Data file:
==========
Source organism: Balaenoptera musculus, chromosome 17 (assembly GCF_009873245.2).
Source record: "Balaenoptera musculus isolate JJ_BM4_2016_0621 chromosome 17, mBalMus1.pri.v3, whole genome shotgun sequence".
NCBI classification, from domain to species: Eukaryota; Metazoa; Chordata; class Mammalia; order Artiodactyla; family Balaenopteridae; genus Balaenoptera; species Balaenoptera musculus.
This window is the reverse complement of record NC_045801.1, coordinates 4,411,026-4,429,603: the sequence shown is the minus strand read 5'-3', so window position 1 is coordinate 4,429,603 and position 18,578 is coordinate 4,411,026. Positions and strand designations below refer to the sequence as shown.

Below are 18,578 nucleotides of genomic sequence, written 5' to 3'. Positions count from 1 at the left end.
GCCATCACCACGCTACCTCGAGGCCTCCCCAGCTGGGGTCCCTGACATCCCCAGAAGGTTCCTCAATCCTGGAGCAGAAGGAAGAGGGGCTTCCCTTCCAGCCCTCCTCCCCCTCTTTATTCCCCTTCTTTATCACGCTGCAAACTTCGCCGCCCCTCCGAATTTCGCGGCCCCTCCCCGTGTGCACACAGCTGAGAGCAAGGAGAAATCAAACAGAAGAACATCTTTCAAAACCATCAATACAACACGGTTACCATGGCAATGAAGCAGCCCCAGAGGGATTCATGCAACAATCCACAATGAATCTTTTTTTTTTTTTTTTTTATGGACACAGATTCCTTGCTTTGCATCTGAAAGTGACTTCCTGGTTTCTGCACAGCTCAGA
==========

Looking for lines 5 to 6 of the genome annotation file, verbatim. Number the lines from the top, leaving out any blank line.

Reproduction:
Below are 18,578 nucleotides of genomic sequence, written 5' to 3'. Positions count from 1 at the left end.
GCCATCACCACGCTACCTCGAGGCCTCCCCAGCTGGGGTCCCTGACATCCCCAGAAGGTTCCTCAATCCTGGAGCAGAAGGAAGAGGGGCTTCCCTTCCAGCCCTCCTCCCCCTCTTTATTCCCCTTCTTTATCACGCTGCAAACTTCGCCGCCCCTCCGAATTTCGCGGCCCCTCCCCGTGTGCACACAGCTGAGAGCAAGGAGAAATCAAACAGAAGAACATCTTTCAAAACCATCAATACAACACGGTTACCATGGCAATGAAGCAGCCCCAGAGGGATTCATGCAACAATCCACAATGAATCTTTTTTTTTTTTTTTTTTATGGACACAGATTCCTTGCTTTGCATCTGAAAGTGACTTCCTGGTTTCTGCACAGCTCAGA